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Hammerson (LON:HMSO) investors are sitting on a loss of 87% if they invested five years ago

Some stocks are best avoided. We don't wish catastrophic capital loss on anyone. For example, we sympathize with anyone who was caught holding Hammerson plc (LON:HMSO) during the five years that saw its share price drop a whopping 99%. And we doubt long term believers are the only worried holders, since the stock price has declined 24% over the last twelve months. Shareholders have had an even rougher run lately, with the share price down 27% in the last 90 days. We really hope anyone holding through that price crash has a diversified portfolio. Even when you lose money, you don't have to lose the lesson.

It's worthwhile assessing if the company's economics have been moving in lockstep with these underwhelming shareholder returns, or if there is some disparity between the two. So let's do just that.

View our latest analysis for Hammerson

Hammerson wasn't profitable in the last twelve months, it is unlikely we'll see a strong correlation between its share price and its earnings per share (EPS). Arguably revenue is our next best option. When a company doesn't make profits, we'd generally expect to see good revenue growth. As you can imagine, fast revenue growth, when maintained, often leads to fast profit growth.

Over half a decade Hammerson reduced its trailing twelve month revenue by 14% for each year. That puts it in an unattractive cohort, to put it mildly. So it's not altogether surprising to see the share price down 15% per year in the same time period. This kind of price performance makes us very wary, especially when combined with falling revenue. Ironically, that behavior could create an opportunity for the contrarian investor - but only if there are good reasons to predict a brighter future.

You can see how earnings and revenue have changed over time in the image below (click on the chart to see the exact values).

earnings-and-revenue-growth
earnings-and-revenue-growth

It's probably worth noting we've seen significant insider buying in the last quarter, which we consider a positive. On the other hand, we think the revenue and earnings trends are much more meaningful measures of the business. So we recommend checking out this free report showing consensus forecasts

What About Dividends?

As well as measuring the share price return, investors should also consider the total shareholder return (TSR). The TSR is a return calculation that accounts for the value of cash dividends (assuming that any dividend received was reinvested) and the calculated value of any discounted capital raisings and spin-offs. It's fair to say that the TSR gives a more complete picture for stocks that pay a dividend. We note that for Hammerson the TSR over the last 5 years was -87%, which is better than the share price return mentioned above. And there's no prize for guessing that the dividend payments largely explain the divergence!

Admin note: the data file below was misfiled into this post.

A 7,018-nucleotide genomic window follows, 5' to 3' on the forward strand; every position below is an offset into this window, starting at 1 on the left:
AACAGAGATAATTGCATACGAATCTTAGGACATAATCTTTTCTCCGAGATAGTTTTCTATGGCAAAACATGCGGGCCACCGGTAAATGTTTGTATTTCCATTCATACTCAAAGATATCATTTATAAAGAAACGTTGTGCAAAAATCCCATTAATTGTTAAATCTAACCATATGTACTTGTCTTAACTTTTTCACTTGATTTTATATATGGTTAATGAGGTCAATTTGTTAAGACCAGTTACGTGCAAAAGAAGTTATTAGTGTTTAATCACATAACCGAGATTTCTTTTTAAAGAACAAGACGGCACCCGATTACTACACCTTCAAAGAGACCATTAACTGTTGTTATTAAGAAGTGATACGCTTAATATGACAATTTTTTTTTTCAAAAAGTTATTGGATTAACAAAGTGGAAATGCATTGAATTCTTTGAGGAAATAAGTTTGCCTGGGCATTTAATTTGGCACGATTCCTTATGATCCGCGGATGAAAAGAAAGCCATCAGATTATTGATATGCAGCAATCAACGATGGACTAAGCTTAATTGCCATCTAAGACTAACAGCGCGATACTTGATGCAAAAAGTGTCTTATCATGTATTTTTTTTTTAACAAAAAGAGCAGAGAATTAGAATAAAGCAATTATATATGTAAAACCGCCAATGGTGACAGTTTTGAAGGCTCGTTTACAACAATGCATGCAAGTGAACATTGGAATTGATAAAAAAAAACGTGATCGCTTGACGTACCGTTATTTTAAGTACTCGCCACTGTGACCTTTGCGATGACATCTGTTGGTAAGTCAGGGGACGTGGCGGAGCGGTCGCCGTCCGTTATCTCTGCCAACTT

A Different Perspective

We regret to report that Hammerson shareholders are down 23% for the year (even including dividends). Unfortunately, that's worse than the broader market decline of 0.09%. Having said that, it's inevitable that some stocks will be oversold in a falling market. The key is to keep your eyes on the fundamental developments. Unfortunately, longer term shareholders are suffering worse, given the loss of 13% doled out over the last five years. We'd need to see some sustained improvements in the key metrics before we could muster much enthusiasm. It's always interesting to track share price performance over the longer term. But to understand Hammerson better, we need to consider many other factors. To that end, you should be aware of the 2 warning signs we've spotted with Hammerson .

If you like to buy stocks alongside management, then you might just love this free list of companies. (Hint: insiders have been buying them).

Please note, the market returns quoted in this article reflect the market weighted average returns of stocks that currently trade on GB exchanges.

Have feedback on this article? Concerned about the content? Get in touch with us directly. Alternatively, email editorial-team (at) simplywallst.com.

This article by Simply Wall St is general in nature. We provide commentary based on historical data and analyst forecasts only using an unbiased methodology and our articles are not intended to be financial advice. It does not constitute a recommendation to buy or sell any stock, and does not take account of your objectives, or your financial situation. We aim to bring you long-term focused analysis driven by fundamental data. Note that our analysis may not factor in the latest price-sensitive company announcements or qualitative material. Simply Wall St has no position in any stocks mentioned.